Fourteen of our included reviews focused on specific behaviors with the majority of studies examining prescribing changes[3, 17, 19, 21, 22, 38–46]. All of the studies showed positive results (10/14 reviews: generally effective; 4/14 reviews: mixed results). Four of the reviews had AMSTAR scores >5 and all of these showed that reminders had a positive effect on professional behavior. Durieux et al. examined studies on the effect of computer-assisted drug dosing in a meta-analysis: the standardized mean difference (SMD) of initial doses favored the intervention and was statistically significant (five comparisons, SMD, 1.12; 95% confidence interval (C)], 0.33 to 1.92). There was a small non-significant pooled difference favoring the intervention in both maintenance dose changes (eight comparisons, SMD, 0.19; 95% CI, -0.10 to 0.48) and total amount of drug used (four comparisons, SMD, 0.43; 95% CI, -0.29 to 1.16).
Ammenwerth and colleagues also found that reminders had positive effects on prescribing behaviors. A subgroup analysis indicated that for locally developed systems (n = 12), the median effect was a 63% reduction in medication errors (range from reduction of 13% to a reduction of 99%) as compared to commercial systems (n = 11) with a median improvement of 47% reduction in medication errors (range from an increase of 26% to a reduction of 96%). Kaushal et al. did not restrict by profession and found that reminders were effective in improving prescribing. Randell et al. evaluated the effect of reminders on nursing practice and the majority of studies eligible for this review demonstrated that the intervention was effective.
Reviews of specific patient populations
The six remaining reviews focused on specific patient populations[18, 21, 47–50]. Five of the six reviews demonstrated that reminders were effective (four of six reviews: generally effective; one of six reviews: mixed results). Only two reviews scored >5 on the AMSTAR. Kastner et al. examined the effectiveness of reminders in improving management of osteoporosis and found mixed results. Bywood and colleagues examined the use of reminders to improve management of drug and alcohol use disorders and found that reminders were generally ineffective in changing professional behavior.
In our overview of systematic reviews examining the effectiveness of reminders in improving professional behavior, we identified 35 systematic reviews with AMSTAR scores ranging from 1 to 8 (out of total score of 11) with a median of 3. The results of the reviews indicate positive effects when reminders are incorporated into a variety of clinical settings for different types of diseases. Furthermore, the results support that modest improvements can occur with the use of reminders, with one review estimating an overall effect size of 4.2%. This effect size is consistent with other interventions that have been used to improve professional behavior.
There are several strengths of this overview. First, it employed a comprehensive search strategy, developed and implemented by an information specialist as part of a larger project to examine interventions to change professional behavior. Second, duplicate screening, data extraction and quality assessments were conducted. Third, a validated instrument (AMSTAR) was used to assess the methodological quality of included reviews[8, 9].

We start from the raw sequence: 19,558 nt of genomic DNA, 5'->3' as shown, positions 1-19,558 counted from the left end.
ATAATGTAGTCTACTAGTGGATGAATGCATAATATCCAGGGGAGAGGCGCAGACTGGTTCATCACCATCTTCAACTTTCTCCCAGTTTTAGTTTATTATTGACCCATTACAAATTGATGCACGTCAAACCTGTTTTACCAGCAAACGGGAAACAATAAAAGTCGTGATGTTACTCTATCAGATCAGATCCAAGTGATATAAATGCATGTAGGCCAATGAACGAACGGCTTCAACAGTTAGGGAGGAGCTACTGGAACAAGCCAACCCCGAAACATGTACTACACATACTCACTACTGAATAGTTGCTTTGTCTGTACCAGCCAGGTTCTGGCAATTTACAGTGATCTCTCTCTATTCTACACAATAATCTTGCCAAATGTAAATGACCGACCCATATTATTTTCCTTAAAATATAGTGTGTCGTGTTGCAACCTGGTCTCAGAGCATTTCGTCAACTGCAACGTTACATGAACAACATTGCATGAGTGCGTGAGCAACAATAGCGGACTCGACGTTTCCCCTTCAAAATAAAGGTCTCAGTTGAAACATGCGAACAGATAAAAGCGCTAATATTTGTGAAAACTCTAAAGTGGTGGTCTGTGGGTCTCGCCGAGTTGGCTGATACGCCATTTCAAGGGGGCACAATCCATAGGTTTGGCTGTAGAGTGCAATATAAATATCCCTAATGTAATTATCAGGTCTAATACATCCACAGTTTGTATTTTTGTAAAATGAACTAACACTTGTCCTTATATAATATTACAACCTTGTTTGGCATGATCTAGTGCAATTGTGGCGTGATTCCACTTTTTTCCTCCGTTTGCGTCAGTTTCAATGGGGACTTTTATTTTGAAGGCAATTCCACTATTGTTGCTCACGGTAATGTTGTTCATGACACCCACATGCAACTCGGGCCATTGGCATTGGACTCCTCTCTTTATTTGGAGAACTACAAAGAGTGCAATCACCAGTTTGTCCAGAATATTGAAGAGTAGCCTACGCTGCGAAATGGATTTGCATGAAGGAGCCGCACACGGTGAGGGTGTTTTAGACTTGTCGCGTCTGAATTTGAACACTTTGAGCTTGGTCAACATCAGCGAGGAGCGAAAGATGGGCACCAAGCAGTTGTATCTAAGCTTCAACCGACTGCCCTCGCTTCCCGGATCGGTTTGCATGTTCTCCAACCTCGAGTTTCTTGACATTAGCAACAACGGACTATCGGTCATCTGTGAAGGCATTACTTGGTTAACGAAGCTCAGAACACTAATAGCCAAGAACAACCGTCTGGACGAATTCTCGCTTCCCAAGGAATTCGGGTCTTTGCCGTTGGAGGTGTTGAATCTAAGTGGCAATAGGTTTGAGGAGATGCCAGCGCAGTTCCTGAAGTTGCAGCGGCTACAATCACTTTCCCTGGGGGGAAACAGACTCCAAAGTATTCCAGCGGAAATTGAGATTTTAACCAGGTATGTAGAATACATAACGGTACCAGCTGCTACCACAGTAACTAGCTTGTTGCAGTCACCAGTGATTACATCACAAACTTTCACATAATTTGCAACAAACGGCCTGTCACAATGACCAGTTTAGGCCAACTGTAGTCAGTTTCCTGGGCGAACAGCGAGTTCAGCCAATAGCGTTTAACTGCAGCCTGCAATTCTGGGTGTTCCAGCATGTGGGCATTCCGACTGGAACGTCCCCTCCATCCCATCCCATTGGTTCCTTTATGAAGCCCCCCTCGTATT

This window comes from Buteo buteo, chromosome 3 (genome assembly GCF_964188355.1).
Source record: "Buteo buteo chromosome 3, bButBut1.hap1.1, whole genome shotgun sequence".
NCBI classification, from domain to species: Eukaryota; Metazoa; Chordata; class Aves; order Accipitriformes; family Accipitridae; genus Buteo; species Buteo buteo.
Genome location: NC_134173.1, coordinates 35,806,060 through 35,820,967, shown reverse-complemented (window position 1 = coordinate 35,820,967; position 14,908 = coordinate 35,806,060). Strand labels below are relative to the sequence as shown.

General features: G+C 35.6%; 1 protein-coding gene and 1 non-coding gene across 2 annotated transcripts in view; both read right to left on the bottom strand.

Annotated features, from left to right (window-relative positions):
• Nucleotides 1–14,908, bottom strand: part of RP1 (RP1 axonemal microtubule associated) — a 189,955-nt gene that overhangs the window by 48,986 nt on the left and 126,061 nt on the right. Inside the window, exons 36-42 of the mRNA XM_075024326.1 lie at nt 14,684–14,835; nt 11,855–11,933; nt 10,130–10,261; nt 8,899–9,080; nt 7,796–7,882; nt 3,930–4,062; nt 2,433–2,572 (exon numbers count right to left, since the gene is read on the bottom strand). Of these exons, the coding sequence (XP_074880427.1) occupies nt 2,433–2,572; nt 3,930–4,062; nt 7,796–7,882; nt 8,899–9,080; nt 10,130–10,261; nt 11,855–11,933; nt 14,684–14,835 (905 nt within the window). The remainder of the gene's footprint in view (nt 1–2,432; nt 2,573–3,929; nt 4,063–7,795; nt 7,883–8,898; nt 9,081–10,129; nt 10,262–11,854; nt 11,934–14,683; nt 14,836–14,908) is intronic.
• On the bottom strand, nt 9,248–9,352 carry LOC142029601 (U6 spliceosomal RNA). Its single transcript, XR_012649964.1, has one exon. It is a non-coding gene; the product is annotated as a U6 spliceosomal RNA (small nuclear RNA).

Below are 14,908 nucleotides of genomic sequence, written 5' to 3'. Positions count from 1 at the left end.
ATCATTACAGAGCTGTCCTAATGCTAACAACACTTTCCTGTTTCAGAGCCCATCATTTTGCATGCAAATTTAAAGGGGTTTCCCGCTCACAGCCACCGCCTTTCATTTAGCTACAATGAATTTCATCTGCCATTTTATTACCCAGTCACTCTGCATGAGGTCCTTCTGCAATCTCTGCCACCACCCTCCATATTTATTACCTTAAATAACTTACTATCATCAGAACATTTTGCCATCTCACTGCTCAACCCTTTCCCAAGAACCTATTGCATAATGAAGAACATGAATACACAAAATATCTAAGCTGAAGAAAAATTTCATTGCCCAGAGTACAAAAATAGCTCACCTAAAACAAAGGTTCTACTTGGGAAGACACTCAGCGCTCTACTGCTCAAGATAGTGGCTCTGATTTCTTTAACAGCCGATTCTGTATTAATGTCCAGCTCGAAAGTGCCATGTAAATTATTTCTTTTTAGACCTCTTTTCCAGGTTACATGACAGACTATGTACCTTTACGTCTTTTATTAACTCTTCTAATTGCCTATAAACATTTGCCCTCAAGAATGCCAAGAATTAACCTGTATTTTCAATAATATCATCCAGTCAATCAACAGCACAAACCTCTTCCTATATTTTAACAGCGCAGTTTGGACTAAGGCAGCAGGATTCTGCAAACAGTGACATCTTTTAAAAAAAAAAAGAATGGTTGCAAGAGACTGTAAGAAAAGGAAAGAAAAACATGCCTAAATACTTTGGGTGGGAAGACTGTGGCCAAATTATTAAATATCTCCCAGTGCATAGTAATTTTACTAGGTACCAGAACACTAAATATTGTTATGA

There are also several limitations to this overview. First, we did not retrieve data from the primary studies; therefore, we were limited by the information reported by the review authors on aspects such as the description of the interventions and outcomes. However, by focusing on the results of the systematic reviews rather than each individual primary study, we were able to obtain a broad sense of the field. We also focused our conclusions on reviews with AMSTAR scores >5 to address concerns with the quality of the systematic reviews. Second, this overview could not examine differences in effectiveness that may exist between locally developed and commercially available reminder systems due to the limited data. Only three of the included reviews evaluated the effectiveness of locally developed versus commercially available reminder systems[17, 23, 27]. The subgroup analysis conducted by Ammenwerth and colleagues demonstrated a higher relative risk reduction for locally developed systems, which they suggested was likely because they are developed to meet local needs, and sites often receive additional resources and support when implementing these systems. Garg and colleagues also found that authors who created the decision support system were more likely to report improved performance, but this was not supported by Shojania et al..
There may be other factors that impact the effectiveness of reminders, such as the functionality of the decision support system. Functionality (how well a system can model the clinician decision making process) was examined by two of the included reviews[20, 24]. Both found that systems that actively engaged clinicians (either prompted them to use the system or required a response) improved performance to a greater degree compared with systems that required clinicians to initiate use.
Third, the 35 included systematic reviews are not independent given the significant overlap of the included studies. In total, 655 studies from the 35 reviews were included for analyses in this overview. One hundred and ninety-five studies were analyzed only once (found in only one included review) and 459 were “double-counted.” This overlap occurred most often with larger reviews that included more than 20 primary studies. In fact, 35% (160) of these studies were “double-counted” in the three largest systematic reviews in this overview[27, 28, 43]. Therefore, we would argue that these reviews should be considered as (partial) replications of systematic reviews of reminders undertaken by different authors with different inclusion criteria and methods. The convergence of findings across the reviews, therefore, is not surprising but reassuring that the findings are not due to the specific inclusion criteria or methods adopted by a group of authors.